For coffee lovers, the thought of going even one day without our beloved caffeinated staple sends us into slight panic mode. Most of us can easily go one or more days without flossing (although we never should!), but we can’t seem to go without our morning cup of coffee. Although acid erosion is a true concern for the enamel, your daily cup(s) won’t do any major harm to your teeth.
Coffee contains antioxidants.
Research has shown there are many health benefits associated with your daily cup of ambition. Protection against Parkinson’s disease, Type 2 Diabetes, liver disease, and even skin cancer have been noted. One study concluded it may even protect against cavities. While we wouldn’t say it’s a health beverage, it certainly has many positive effects. Especially that much needed energy boost in the morning!
Tea, particularly green tea, has received widespread media coverage for studies revealing its health benefits, but Professor Alan Crosier from the University of Glasgow says that the new findings show that coffee can also be considered a valuable source of antioxidants, supplementing those obtained from fruit and vegetables. ~Journal of Conservative Dentistry
Java enthusiasts would love to only focus on the positive health advantages. However, if you add sugar and cream, you’re cancelling out the benefits. For example, a 16 oz. Grande White Chocolate Mocha from Starbucks contains 12 grams of saturated fat and a whopping 53 grams of sugar! This is dessert, not antioxidant friendly black coffee. Oral health is directly related to your overall health, so be mindful of how much sugar you’re using.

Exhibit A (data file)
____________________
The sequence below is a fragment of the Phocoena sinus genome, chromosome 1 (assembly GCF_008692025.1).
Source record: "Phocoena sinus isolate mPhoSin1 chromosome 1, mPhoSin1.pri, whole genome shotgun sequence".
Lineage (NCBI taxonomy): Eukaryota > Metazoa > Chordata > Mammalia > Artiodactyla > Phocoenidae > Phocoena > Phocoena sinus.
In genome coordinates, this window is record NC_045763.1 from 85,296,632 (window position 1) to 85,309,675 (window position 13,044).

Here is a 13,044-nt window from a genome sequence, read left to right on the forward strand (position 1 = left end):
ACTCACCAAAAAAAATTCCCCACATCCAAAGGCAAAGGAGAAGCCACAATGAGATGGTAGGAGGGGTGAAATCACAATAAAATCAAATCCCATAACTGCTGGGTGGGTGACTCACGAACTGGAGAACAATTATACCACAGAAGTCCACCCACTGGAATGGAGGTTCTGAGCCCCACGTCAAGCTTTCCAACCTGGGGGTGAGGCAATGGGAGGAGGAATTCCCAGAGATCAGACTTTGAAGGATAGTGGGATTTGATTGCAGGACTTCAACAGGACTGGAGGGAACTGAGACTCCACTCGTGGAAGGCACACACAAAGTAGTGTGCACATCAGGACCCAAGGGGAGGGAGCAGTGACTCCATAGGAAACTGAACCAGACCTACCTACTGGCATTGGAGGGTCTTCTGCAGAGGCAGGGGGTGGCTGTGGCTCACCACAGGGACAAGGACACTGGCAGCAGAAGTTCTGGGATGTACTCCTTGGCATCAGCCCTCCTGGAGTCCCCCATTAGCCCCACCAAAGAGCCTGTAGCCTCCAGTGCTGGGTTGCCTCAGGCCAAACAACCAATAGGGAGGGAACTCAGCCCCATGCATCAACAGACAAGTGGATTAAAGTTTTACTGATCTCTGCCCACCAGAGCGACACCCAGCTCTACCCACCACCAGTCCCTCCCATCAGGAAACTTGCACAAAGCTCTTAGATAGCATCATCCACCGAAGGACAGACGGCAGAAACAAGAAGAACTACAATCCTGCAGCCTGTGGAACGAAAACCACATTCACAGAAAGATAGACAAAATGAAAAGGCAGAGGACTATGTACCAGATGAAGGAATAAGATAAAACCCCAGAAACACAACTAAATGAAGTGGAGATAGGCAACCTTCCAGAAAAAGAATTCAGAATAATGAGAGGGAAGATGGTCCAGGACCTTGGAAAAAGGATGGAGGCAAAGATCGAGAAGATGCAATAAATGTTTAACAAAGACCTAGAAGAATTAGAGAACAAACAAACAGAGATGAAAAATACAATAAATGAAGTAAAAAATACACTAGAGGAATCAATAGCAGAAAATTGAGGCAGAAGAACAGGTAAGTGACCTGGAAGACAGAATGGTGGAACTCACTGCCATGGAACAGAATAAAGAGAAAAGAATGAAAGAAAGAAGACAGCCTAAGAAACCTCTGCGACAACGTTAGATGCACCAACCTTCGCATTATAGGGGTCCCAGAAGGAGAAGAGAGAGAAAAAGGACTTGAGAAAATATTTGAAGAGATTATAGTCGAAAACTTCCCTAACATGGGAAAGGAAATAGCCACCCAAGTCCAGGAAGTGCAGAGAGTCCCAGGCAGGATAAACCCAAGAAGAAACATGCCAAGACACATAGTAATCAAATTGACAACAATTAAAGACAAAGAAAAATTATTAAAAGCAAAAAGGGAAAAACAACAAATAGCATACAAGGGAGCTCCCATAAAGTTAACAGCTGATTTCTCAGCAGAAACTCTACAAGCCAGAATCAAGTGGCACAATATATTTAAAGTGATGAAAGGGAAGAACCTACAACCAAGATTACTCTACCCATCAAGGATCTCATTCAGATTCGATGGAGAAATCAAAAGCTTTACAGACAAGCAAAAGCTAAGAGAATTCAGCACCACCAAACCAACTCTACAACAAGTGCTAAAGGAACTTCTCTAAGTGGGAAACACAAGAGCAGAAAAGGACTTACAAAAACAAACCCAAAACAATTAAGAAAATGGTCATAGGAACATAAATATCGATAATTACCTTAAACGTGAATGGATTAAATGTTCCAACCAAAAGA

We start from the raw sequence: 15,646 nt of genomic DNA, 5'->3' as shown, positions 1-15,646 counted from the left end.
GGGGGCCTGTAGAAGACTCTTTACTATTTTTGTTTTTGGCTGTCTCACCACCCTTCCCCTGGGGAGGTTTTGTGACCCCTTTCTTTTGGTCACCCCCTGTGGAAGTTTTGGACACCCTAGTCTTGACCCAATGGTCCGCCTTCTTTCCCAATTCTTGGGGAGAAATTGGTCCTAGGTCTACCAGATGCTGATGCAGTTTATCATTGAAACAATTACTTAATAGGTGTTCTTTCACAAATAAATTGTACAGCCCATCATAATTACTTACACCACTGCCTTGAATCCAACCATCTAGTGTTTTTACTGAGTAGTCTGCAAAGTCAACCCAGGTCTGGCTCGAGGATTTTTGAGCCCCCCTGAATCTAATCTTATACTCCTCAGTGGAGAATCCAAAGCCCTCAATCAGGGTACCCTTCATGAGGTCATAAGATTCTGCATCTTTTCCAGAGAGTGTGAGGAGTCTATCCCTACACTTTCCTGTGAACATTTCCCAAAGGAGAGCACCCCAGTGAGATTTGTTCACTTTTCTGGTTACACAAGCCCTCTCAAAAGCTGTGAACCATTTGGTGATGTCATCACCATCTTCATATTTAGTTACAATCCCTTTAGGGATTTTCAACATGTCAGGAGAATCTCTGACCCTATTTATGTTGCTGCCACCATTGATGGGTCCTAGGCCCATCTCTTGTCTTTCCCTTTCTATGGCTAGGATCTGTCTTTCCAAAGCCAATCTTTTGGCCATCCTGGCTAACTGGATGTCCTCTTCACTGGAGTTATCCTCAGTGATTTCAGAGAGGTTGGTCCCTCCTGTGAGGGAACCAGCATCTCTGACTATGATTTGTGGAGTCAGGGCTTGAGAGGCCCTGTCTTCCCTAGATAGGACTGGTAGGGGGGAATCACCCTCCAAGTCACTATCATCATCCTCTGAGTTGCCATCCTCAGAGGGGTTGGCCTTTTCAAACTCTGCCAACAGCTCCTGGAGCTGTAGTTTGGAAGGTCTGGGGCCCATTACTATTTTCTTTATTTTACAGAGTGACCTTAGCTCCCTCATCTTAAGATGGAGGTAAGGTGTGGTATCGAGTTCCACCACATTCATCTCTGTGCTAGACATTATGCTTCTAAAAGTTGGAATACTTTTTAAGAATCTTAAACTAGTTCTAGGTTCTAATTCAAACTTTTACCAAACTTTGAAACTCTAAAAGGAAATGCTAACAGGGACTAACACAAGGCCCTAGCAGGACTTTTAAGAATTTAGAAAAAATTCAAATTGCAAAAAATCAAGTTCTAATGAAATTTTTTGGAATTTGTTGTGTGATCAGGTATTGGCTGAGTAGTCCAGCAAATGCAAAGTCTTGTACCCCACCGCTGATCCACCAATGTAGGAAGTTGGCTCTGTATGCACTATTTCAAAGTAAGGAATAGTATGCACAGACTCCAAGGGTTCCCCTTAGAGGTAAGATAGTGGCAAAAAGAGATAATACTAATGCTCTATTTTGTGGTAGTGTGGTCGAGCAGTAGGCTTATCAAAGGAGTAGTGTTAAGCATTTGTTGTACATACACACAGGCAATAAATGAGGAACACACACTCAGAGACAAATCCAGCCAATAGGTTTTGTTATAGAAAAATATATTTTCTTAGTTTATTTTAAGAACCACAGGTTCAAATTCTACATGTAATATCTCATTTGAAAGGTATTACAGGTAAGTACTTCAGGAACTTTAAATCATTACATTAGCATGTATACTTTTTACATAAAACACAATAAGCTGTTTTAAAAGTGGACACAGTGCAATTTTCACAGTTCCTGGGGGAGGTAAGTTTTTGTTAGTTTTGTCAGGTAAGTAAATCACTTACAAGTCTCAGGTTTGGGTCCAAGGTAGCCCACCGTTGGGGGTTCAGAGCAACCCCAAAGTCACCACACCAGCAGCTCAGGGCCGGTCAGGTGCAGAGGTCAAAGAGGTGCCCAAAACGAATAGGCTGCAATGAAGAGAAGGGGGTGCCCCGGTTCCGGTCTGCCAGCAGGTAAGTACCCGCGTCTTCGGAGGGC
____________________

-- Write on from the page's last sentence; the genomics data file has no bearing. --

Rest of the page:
Tip: Try plain, cold brew this summer. It’s known for having less acid and is easier on the stomach. Plus, it’s easier to drink without any sweetener if you’re not used to plain black just yet.
Bacteria in the plaque feed on sugar, which produces acid. Consuming these types of sweet beverages without consistent, good dental hygiene, is a recipe for enamel erosion from acid and cavities.
Excellent home care is essential for coffee drinkers.
With all of the research highlighting the positive health effects, the best way to protect your teeth is to brush and floss twice daily—and see your dentist regularly. Using a mild, fluoride toothpaste, like ProNamel, is recommended for those with acidic diets. Coffee and tea are also known for staining teeth, and can stick to your tongue. Bad breath is a common side effect of coffee, so be sure to brush your shag carpet of a tongue every day as well.
Dental Tip: Make sure to drink plenty of water in between your cups of coffee, especially if you use any sugar in your beverages.
Most superficial coffee stains can be removed during routine cleanings with your dental hygienist. Deeper stains may set in, requiring professional whitening treatments to lift them. In conclusion, enjoy your precious coffee, but try to go sugar-free. Black coffee may have some health benefits, but only in moderation, and with proper oral hygiene.
Dr. Coleman is a leading cosmetic dentist in the United States, as well as an international lecturer in dental techniques and technology. With a great sense of humor and a sense of compassion for others, Dr. Coleman takes pride in improving the lives and smiles of his patients.